Here is some of the research that we have discovered in our pursuit of the zebra mussel report prepared for you. The report will cover eradication, management of infestation, effect on property values, and damage to property. This report will go to all renewed members within the next couple of weeks. Herein is a shocking effect of zebra mussels bringing enormous clarity to the water but it also does a lot of very nasty things which all is covered in the full report. We thought this would be of interest.
Zebra Mussel explosion may have already doubled water clarity in Lake Minnetonka
By Paul Huttner, MPR News
Click for original article & info graphics
Each week during boating season for the past 20+ years, a member of the Backes family has boated to a spot off of Lake Minnetonka’s Big Island and lowered the circular white metal disc down into the water until it disappears from view. They are part of an army of citizen volunteers who monitor water quality in Minnesota for the Minnesota Pollution Control Agency.
In the late 1970s, a normal reading was 5 or 6 feet. In the 90s, it was closer to 10 feet.
Then sudden changes in water clarity began to emerge in 2012 in the big lake. For a decade, median water clarity readings hovered around 10 feet. Now suddenly in 2012, Secchi disk readings of 14-15 feet were common. In 2013 the trends became even more stark.
Steve Backes now tracks the white disk a full 23 feet down into the previously too murky depths of Lake Minnetonka.
Introducing the Zebra Mussel:
On July 27, 2010, zebra mussels were discovered in Lake Minnetonka by a local resident.
The small, fingernail-sized mussels appeared in Lake St. Clair near Detroit in 1988. This native of the Caspian Sea region in Asia thrives in a wide range of environmental conditions. Now, they have spread to parts of all the Great Lakes, the Mississippi River, and are spreading into inland lakes like Minnetonka.
Zebra mussels are “filter feeders.” They suck up and filter plankton from surrounding water and if their numbers are great enough, this process can increase water clarity.
For the past 3 years, scientists at the Minnehaha Creek Watershed District placed “samplers” into various parts of Lake Minnetonka in an effort to gauge the spread of zebra mussels. In 2011, numbers grew slowly. But in 2012, samples show the zebra mussel population took off.
Lake Minnetonka Zebra Mussel Veliger Data Water samples from 13 sites on Lake Minnetonka were analyzed for the presence of zebra mussel veligers, which is the microscopic larval life stage of zebra mussels. Zebra mussel density is typically measured by the # veligers/Liter. This represents, in theory, the number of veligers that you could find at a particular site if you took a liter of water from the lake. Ultimately, the density of veligers gives a relative picture of zebra mussel reproduction in Lake Minnetonka.
Water samples from 13 sites on Lake Minnetonka were analyzed for the presence of zebra mussel veligers, which is the microscopic larval life stage of zebra mussels. Zebra mussel density is typically measured by the # veligers/Liter. This represents, in theory, the number of veligers that you could find at a particular site if you took a liter of water from the lake. Ultimately, the density of veligers gives a relative picture of zebra mussel reproduction in Lake Minnetonka. Source: MCWD
The eastern end of Lake Minnetonka has the highest concentration of zebra mussels.
Here’s an excerpt from the MCWD report issued at the end of the 2012 season prepared by Eric Fieldseth an AIS Specialist with MCWD.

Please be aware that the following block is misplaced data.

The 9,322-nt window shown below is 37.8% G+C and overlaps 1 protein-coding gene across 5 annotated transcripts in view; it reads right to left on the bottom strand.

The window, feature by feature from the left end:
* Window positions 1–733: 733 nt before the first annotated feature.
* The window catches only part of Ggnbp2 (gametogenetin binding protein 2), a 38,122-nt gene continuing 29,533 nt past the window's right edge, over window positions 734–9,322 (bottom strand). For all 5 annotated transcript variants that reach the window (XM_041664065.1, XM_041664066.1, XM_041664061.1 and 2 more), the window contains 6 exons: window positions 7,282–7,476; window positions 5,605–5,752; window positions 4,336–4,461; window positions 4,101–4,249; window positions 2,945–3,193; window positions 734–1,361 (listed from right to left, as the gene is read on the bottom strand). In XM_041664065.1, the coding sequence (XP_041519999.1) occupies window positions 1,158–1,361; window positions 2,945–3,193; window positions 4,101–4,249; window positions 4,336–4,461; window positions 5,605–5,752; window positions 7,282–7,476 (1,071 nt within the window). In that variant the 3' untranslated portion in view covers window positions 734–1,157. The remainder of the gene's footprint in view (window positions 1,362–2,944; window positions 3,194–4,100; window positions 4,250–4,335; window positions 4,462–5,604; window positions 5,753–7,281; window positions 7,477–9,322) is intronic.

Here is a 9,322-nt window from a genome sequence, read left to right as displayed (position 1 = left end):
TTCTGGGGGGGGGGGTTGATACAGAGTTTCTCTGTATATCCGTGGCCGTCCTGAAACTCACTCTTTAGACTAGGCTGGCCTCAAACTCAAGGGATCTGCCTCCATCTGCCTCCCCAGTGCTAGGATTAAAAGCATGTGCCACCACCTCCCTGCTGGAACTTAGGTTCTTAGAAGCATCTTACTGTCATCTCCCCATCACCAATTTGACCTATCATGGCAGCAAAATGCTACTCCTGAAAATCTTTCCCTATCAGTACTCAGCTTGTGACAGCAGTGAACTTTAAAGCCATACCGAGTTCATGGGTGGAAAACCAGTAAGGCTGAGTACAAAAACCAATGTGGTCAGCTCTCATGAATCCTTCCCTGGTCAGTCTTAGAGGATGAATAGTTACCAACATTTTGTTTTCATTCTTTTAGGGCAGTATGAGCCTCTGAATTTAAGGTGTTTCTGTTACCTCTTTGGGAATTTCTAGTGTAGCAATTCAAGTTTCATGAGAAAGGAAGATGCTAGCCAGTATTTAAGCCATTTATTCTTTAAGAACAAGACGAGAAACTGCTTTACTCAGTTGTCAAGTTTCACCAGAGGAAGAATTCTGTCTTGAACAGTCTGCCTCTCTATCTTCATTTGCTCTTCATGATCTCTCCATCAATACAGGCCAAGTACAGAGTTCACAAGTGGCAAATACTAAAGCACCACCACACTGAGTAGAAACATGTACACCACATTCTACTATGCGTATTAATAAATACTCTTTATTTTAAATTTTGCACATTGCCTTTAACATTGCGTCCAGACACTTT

Discussion – Unfortunately, there were a lot of missing seasonal samplers in 2011, but overall this map shows a smaller distribution of zebra mussels lake-wide. Not counting the missing samplers, only Spring Park Bay, Coffee Cove and Crystal Bay appeared to have zebra mussels attached to the seasonal samplers on the west side of the lake. You can see the density of Crystal Bay in 2011 was in the range of 1 – 100 zebra mussels/m^2, while in 2012 they were in the range of 50,001 – 61,149 which is a huge increase from 2011. Many sites in the east side had high densities of zebra mussels, with Robinsons Bay and Wayzata Bay having the highest densities. In 2012, you will find a high density of zebra mussels throughout the eastern half of the lake, with densities starting to increase in the western half of Lake Minnetonka. Overall, the zebra mussel population in Lake Minnetonka is increasing and spreading to other areas of the lake which did not have noticeable populations in the past couple years.
Long term trends in water clarity in Lake Minnetonka have been improving for decades. Better practices, such as the reduction in phosphorus based lawn fertilizer which can feed algae growth through stormwater runoff. The Freshwater Society in Navarre has lead the way for decades in improving water quality in Lake Minnetonka. It has been a successful, but slow process.
The dramatic increase…a doubling in water clarity reading from around 10 feet a decade ago…to 20 feet this year in parts of Lake Minnetonka can likely be attributed to the simultaneous explosion of the zebra mussel population. More science is needed, and is in progress, but the trends are likely too strong to be a coincidence.
“Water clarity in Lake Minnetonka. reading in 2012 begin to show a spike in clarity that match the explosion of the zebra mussel population. Image: Minnesota Pollution Control AgencyWater clarity in Lake Minnetonka. reading in 2012 begin to show a spike in clarity that match the explosion of the zebra mussel population.
The readings for 2013 show an even bigger “clarity spike.” I asked Big Island based water quality volunteer Steve Backes (A fellow Minnetonka High School classmate) about trends he is seeing in water clarity on Lake Minnetonka. Steve sent me this reply regarding his Secchi disc readings for 2013. (I added bold type to highlight soaring clarity readings over 20 feet.)